Drag and drop is a very useful feature of interactive content. You can easily add drag and drop to your WPF/E control by implementing simple event handlers on mouse events. This posting illustrates the use of drag and drop functionality in a creative WPF/E application.
The Zip file (CocoDressUpKit.zip) contains all the files used for this application. You can also view the WPF/E application at: http://wpfesdk.members.winisp.net/samples/coco
Using Drag and Drop in a WPF/E ControlThe Coco's Dress Up Kit application allows you to drag and drop decorative objects from a panel onto an image:
Coco's Dress Up Kit
Each decorative object that is on the panel is defined as a Canvas object, and provides event handlers for the mouse events: MouseLeftButtonDown, MouseLeftButtonUp, and MouseMove. Here is the XAML content definition for one of the purple ribbons:
All decorative objects share the same three mouse event handlers, since the drag and drop functionality is implemented the same for all the objects.
Event Handlers for Drag and Drop OperationsA drag and drop operation is a sequence of three steps:
Let's look at how each of these steps is implemented in a WPF/E control. The onMouseDown event handler in the eventhandler.js file initiates the drag and drop operation by storing the beginning position of the mouse, setting a flag to indicate the drag and drop operation is in effect, and gaining exclusive access to mouse events by invoking the CaptureMouse method:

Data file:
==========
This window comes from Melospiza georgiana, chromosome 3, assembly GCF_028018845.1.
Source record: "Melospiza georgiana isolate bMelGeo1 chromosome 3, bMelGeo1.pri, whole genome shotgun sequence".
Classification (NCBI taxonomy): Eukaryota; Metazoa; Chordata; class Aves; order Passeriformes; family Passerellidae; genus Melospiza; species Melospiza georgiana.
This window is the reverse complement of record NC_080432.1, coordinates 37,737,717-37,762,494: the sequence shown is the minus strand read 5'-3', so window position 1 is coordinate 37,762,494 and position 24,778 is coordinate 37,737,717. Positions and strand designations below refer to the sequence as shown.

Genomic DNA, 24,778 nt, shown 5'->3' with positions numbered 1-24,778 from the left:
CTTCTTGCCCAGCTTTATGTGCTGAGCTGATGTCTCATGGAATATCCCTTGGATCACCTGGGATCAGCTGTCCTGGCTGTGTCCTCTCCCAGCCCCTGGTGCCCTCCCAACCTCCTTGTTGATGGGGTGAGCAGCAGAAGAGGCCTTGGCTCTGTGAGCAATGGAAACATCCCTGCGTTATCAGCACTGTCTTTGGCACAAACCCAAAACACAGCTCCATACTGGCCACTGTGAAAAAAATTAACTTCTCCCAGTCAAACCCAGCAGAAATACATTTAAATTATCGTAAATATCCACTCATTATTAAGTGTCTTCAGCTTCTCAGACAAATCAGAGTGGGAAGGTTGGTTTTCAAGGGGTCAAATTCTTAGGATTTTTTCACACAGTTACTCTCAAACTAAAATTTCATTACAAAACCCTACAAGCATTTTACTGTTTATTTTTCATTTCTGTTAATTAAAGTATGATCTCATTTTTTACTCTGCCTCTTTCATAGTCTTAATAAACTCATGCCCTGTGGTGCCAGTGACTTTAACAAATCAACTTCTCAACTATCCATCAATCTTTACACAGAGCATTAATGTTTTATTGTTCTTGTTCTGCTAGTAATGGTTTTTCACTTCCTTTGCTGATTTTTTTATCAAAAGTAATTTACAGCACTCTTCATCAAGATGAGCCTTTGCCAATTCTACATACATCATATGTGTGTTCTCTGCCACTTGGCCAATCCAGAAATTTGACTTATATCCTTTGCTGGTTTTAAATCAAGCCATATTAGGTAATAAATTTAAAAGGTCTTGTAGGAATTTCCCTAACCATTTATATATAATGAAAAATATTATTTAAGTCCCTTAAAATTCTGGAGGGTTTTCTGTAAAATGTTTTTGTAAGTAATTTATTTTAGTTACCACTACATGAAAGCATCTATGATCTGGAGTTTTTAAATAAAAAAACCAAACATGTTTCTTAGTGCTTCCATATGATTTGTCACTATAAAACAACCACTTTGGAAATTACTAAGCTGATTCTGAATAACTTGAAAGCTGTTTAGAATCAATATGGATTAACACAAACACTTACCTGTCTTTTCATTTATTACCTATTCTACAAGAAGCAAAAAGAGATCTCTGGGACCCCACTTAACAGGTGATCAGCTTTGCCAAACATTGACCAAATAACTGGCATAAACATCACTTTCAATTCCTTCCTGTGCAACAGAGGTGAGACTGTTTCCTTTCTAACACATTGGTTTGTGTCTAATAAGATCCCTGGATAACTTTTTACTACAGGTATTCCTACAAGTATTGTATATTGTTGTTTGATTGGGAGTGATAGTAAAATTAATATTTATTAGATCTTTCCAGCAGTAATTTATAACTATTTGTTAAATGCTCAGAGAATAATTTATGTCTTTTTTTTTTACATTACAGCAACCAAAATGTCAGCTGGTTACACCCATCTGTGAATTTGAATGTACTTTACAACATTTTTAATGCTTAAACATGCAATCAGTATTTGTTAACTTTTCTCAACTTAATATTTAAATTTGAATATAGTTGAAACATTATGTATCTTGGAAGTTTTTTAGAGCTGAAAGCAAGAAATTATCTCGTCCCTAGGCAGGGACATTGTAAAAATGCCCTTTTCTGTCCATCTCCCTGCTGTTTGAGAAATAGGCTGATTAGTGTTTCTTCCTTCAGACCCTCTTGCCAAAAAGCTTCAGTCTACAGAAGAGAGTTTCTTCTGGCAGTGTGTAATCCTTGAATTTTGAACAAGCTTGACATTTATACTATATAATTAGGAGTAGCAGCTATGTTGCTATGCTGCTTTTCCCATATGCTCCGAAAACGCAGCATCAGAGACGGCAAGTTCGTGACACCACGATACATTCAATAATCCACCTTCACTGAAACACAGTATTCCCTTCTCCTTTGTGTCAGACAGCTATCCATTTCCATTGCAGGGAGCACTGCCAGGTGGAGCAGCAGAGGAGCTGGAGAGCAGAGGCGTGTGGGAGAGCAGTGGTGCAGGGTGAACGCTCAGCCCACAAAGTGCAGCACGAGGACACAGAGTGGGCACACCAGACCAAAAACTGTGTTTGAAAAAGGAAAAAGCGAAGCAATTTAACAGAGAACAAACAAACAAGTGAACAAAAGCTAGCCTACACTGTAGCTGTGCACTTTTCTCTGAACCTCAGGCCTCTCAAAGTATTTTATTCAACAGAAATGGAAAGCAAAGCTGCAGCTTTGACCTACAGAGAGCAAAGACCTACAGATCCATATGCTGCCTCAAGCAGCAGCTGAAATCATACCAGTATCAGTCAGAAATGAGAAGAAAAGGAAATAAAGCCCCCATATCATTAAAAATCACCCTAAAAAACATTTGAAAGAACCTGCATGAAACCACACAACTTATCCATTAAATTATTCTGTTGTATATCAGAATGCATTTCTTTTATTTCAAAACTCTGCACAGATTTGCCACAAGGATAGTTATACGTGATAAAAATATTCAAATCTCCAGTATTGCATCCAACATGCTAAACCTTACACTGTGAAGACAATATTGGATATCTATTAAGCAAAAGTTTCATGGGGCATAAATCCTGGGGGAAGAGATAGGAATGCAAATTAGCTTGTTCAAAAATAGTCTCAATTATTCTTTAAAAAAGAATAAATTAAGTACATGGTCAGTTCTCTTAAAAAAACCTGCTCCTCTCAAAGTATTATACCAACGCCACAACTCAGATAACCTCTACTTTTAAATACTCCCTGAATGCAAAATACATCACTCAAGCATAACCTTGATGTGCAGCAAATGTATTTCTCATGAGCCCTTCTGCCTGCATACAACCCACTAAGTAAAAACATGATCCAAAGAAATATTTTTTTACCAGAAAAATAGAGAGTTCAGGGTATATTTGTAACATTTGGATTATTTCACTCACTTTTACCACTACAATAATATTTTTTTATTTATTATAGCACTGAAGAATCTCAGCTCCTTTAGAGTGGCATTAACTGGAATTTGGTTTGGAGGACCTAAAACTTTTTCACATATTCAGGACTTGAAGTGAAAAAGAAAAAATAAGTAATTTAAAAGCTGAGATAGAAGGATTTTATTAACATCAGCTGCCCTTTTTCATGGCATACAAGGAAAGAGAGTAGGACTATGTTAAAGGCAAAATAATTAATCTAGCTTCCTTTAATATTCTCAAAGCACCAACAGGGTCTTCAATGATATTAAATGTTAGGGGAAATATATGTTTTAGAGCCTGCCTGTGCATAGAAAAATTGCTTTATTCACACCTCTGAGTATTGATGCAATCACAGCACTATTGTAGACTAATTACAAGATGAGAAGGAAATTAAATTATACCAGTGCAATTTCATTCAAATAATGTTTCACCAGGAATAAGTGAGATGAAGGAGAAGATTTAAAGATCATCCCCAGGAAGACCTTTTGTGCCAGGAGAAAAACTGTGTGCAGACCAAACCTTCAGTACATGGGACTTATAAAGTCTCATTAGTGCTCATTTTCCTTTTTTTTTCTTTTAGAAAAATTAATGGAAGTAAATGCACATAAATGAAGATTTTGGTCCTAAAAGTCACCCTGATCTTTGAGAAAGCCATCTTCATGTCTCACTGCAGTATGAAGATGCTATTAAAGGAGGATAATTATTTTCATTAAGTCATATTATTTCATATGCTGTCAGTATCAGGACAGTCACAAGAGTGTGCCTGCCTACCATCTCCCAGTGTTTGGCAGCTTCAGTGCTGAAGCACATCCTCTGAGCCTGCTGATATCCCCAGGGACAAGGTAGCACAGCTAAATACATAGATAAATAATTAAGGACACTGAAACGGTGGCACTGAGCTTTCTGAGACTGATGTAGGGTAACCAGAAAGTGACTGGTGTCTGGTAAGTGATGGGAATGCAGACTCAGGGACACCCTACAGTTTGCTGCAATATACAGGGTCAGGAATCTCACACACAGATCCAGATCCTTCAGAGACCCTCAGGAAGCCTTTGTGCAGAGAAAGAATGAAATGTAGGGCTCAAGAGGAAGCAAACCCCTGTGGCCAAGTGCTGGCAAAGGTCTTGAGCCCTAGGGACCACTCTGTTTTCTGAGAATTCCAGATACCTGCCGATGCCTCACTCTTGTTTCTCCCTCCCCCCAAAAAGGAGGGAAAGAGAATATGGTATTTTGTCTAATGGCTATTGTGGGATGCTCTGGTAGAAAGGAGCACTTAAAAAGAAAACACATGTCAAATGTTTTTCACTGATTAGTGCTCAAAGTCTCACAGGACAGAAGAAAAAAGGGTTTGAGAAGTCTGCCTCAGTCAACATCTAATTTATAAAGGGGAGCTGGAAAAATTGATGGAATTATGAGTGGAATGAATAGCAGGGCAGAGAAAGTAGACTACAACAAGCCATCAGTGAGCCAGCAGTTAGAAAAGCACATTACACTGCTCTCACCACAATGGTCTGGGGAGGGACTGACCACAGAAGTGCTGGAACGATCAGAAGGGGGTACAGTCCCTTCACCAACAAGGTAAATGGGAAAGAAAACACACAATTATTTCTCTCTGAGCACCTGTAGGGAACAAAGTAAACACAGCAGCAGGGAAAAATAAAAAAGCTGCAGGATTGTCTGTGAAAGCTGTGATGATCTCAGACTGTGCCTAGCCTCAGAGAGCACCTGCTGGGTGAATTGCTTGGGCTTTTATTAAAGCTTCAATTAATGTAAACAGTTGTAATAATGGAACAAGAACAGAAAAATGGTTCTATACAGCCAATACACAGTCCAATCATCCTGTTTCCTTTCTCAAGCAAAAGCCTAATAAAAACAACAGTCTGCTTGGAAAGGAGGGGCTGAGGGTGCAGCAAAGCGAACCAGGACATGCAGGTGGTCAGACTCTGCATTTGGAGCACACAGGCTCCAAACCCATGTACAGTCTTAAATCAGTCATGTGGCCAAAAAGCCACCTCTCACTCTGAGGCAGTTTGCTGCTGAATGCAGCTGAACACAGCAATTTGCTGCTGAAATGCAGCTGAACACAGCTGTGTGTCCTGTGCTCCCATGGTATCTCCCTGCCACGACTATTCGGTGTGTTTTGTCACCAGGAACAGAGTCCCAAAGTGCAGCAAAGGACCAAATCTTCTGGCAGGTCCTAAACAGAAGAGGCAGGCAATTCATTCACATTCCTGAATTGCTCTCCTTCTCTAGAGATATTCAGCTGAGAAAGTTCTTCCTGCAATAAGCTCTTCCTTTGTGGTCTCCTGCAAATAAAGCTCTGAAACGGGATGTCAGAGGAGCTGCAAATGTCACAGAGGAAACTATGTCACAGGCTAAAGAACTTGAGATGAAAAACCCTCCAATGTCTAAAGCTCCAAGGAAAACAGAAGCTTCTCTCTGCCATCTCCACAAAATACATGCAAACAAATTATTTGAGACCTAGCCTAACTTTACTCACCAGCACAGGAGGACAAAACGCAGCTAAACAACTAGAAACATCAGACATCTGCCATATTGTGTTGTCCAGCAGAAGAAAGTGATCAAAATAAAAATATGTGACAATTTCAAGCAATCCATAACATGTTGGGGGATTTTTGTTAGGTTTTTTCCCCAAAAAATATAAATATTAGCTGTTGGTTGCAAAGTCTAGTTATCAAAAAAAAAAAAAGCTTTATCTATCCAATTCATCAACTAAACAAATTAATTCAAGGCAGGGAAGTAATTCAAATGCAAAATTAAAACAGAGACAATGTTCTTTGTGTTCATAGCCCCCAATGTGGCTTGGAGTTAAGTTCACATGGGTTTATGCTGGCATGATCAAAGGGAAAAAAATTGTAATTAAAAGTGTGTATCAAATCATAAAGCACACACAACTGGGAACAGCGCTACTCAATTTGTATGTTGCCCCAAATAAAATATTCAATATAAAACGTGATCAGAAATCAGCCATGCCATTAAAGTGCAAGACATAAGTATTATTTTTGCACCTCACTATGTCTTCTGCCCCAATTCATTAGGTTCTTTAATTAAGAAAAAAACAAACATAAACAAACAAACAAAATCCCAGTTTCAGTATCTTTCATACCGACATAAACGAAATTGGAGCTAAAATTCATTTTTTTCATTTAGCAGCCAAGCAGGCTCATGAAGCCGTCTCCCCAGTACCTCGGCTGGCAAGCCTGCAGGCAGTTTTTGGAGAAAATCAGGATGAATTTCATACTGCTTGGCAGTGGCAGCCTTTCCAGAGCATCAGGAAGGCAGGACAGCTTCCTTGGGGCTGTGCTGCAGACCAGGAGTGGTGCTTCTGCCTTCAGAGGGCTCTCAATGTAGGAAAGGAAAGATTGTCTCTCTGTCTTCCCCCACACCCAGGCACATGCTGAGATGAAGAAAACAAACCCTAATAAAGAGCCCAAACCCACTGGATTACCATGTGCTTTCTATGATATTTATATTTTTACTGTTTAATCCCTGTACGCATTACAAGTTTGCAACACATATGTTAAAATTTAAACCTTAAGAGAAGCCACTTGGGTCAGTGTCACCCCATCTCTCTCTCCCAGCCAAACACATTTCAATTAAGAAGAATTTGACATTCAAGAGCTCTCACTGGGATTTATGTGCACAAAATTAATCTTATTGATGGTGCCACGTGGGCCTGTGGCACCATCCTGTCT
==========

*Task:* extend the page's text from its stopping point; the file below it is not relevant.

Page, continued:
// Start drag and drop operation.
The onMouseMove event handler in the eventhandler.js file determines whether the drag and drop operation is in effect by testing the value of the isMouseDown variable. If the drag and drop operation is in effect, the incremental difference between the last stored mouse position and the current mouse position is applied to the object's Canvas.Top and Canvas.Left values:
// Reposition object during drag and drop operation.
The onMouseUp event handler in the eventhandler.js file stops the drag and drop operation by invoking the ReleaseMouseCapture method on the object. This method releases the object's exclusive access to the WPF/E control's mouse events. This means that all objects can now receive mouse events:
// Stop drag and drop operation.
How Mouse Capture Enables Drag and DropThe reason why all the decorative objects can share mouse event handlers is that each object enables mouse capture during the drag and drop operation. The end result is that when you drag an object, such as the sunglasses, no mouse events are sent to other objects. So when the sunglasses is dragged under the flower, the flower does not receive mouse events, even though the mouse cursor is directly over the flower:
Dragging the sunglasses does not trigger mouse events for the flower
Mouse capture also enables drag and drop operations when you move the mouse quickly. As long as mouse capture is enabled, the mouse cursor does not need to be exactly on the object being dragged. Eventually, the object being dragged will render under the mouse cursor.
Enjoy,LorinWPF/E Developer Content Teamand my dog, Coco